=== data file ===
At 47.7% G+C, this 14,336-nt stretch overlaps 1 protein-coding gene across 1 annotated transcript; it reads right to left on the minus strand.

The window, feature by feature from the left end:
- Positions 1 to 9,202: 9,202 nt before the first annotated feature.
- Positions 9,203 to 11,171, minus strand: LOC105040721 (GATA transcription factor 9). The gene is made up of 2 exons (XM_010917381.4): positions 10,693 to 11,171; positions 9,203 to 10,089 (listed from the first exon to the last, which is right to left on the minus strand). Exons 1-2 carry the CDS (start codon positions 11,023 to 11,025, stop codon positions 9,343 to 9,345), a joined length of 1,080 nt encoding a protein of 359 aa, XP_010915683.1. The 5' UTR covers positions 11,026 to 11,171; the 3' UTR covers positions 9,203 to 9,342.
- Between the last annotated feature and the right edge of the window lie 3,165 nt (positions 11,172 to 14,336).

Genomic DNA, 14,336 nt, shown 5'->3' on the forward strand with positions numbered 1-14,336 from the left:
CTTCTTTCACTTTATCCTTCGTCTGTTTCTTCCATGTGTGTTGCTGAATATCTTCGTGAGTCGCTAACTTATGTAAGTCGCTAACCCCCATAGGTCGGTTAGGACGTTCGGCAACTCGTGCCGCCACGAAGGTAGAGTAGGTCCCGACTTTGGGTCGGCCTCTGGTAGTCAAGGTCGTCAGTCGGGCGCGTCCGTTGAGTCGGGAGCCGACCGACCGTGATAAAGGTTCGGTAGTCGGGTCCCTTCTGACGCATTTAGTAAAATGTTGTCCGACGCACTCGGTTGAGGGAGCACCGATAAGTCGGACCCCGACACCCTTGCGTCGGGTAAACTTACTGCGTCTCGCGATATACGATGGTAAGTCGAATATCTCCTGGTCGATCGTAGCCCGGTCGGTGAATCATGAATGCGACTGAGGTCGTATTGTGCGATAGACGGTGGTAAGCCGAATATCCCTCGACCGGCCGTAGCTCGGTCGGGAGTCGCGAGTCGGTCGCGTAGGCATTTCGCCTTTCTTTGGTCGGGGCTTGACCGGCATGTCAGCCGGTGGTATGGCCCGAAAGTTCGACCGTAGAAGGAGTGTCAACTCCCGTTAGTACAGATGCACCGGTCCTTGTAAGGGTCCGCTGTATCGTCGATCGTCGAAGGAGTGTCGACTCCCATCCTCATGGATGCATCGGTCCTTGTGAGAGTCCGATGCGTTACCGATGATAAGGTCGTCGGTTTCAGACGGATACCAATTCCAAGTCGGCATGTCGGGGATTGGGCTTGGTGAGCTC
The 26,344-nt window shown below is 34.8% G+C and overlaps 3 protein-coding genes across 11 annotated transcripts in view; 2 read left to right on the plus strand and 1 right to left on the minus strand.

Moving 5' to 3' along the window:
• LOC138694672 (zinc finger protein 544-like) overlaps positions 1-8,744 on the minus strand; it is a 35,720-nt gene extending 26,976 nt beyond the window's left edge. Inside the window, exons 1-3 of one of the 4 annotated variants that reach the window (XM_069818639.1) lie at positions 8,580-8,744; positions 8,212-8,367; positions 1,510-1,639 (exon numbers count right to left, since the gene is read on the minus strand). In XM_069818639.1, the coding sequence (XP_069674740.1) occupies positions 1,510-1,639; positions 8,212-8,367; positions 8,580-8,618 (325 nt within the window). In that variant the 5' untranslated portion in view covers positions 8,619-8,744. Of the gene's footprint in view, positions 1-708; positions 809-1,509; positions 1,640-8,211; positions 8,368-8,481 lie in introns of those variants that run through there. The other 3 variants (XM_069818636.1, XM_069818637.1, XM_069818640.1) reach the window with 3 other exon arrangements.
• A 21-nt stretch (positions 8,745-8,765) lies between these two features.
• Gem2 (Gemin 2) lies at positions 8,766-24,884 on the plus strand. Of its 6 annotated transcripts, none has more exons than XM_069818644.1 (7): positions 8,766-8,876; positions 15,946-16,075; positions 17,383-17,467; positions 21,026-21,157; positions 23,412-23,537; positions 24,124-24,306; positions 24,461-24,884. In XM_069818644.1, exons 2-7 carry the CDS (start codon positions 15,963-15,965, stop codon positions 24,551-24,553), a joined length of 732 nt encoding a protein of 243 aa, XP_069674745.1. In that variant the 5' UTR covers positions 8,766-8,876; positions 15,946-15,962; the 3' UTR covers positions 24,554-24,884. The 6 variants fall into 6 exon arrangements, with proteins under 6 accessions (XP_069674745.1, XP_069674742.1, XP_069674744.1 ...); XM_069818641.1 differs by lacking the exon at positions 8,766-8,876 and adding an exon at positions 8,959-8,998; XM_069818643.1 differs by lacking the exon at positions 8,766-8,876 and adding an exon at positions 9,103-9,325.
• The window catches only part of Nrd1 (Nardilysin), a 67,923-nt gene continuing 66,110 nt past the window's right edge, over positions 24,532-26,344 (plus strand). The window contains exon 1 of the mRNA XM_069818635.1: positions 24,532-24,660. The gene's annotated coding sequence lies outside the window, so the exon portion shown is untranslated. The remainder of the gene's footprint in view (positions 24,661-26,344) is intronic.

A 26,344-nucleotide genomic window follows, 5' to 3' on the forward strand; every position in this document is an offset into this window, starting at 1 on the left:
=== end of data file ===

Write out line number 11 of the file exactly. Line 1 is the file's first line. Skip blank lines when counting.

• A 21-nt stretch (positions 8,745-8,765) lies between these two features.